• Nothing speaks to self-publishing as does a fully formatted, with cover, book. When I get these, especially if there is any indication of an ego of unwarranted size, I often suggest that the author may be happier self-publishing. (Some actually do then go that route.)
  • Authors who think that their published book will look like the final product from a publisher will be disillusioned quickly if a publisher does accept the book. Most authors do not understand professional typesetting or elements of professional cover design. They come across as amateurs. Equally important, they are likely to be disappointed by what is required when their favorite family photo does not meet print standards to include on a cover.

Submission stage. Once you have a contract in hand, either as part of the contract or as a separately document, the publisher will provide a list of specs. If you want your book to slide through the production process smoothly, it is important that you follow these specs. Typically, specs include all, most, or some of the following:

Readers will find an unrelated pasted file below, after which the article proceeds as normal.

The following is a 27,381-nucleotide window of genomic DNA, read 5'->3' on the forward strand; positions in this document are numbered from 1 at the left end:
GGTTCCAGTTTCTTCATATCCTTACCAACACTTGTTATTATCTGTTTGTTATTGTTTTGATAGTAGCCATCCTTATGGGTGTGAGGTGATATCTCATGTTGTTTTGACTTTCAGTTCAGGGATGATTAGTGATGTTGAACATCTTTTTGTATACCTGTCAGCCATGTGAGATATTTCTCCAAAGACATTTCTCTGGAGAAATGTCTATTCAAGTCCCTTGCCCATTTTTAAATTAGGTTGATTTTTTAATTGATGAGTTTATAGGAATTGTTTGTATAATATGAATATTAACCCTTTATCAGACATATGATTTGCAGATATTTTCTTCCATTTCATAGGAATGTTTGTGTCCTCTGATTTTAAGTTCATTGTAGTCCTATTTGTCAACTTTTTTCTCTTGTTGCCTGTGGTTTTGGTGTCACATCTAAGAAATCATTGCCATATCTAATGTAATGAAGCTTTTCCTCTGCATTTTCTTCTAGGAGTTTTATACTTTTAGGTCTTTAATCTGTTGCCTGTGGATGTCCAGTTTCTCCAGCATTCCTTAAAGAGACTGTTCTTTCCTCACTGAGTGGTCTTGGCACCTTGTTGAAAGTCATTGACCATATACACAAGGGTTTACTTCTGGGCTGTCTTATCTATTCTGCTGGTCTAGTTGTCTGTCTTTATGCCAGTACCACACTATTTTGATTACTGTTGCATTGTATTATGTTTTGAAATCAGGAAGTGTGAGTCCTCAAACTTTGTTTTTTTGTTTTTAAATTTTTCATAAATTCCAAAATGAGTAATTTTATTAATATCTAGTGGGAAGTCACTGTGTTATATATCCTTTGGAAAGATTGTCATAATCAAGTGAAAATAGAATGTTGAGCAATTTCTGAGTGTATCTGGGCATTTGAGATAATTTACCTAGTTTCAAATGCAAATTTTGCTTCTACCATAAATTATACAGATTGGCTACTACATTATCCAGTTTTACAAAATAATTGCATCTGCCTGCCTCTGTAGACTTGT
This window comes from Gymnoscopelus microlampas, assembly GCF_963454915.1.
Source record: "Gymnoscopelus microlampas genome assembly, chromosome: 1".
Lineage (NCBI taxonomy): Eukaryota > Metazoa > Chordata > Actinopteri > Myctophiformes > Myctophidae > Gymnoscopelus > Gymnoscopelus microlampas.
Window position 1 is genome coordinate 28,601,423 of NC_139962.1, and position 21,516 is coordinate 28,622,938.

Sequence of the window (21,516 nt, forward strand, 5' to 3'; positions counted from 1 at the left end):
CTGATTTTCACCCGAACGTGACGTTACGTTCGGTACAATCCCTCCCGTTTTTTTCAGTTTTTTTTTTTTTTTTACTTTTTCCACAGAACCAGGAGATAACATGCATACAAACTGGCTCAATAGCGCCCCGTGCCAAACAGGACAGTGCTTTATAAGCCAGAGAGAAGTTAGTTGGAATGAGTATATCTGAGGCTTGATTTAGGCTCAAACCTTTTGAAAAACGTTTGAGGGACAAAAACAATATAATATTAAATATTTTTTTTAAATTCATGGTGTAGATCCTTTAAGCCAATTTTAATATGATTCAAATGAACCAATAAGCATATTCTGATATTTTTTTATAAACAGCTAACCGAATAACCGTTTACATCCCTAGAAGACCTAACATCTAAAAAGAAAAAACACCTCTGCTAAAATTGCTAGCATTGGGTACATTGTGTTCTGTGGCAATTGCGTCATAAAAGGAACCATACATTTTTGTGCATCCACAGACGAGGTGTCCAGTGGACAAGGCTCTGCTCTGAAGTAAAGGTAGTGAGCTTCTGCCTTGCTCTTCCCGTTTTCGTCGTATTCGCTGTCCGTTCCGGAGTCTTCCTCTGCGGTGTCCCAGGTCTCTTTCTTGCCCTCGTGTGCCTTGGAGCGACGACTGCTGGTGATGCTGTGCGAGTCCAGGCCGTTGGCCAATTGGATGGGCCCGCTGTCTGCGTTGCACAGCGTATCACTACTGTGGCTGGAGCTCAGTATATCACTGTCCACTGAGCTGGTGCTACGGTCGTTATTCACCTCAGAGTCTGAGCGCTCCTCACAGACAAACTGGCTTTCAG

• Writing standards. Not all publishers will list expectations other than good grammar, no dangling participles or unclear referents, clean and understandable prose--generally, what you would find in The Elements of Style by Strunk and White. (Remember that from high school days? It works for publishers even now.) Sometimes, a publisher will send you to a grammar guide; style manuals, which a publisher will invoke for sure, often have grammar sections as well.) If you have really good content but writing is not really your forte, you may want to hire an editor before submitting your manuscript.
    • Active verbs. Passive voice and a lot of to be verbs make writing dull. One would-be author of what he claimed to be a very dramatic story took umbrage when I pointed out his overuse of the verb to be, writing that his book would "be" among the bestsellers, that any publisher would "be" lucky to "be" on his list of possible publishers, that he would "be" publishing with someone who "is" smart enough to "be" aware of how great his story "is," and that not publishing his book "is" a big mistake on my part, which I will "be" regretting for a long time. Nah, no regrets, and, if that book ever comes out, I fully expect to see it as a vanity publication--or rewritten.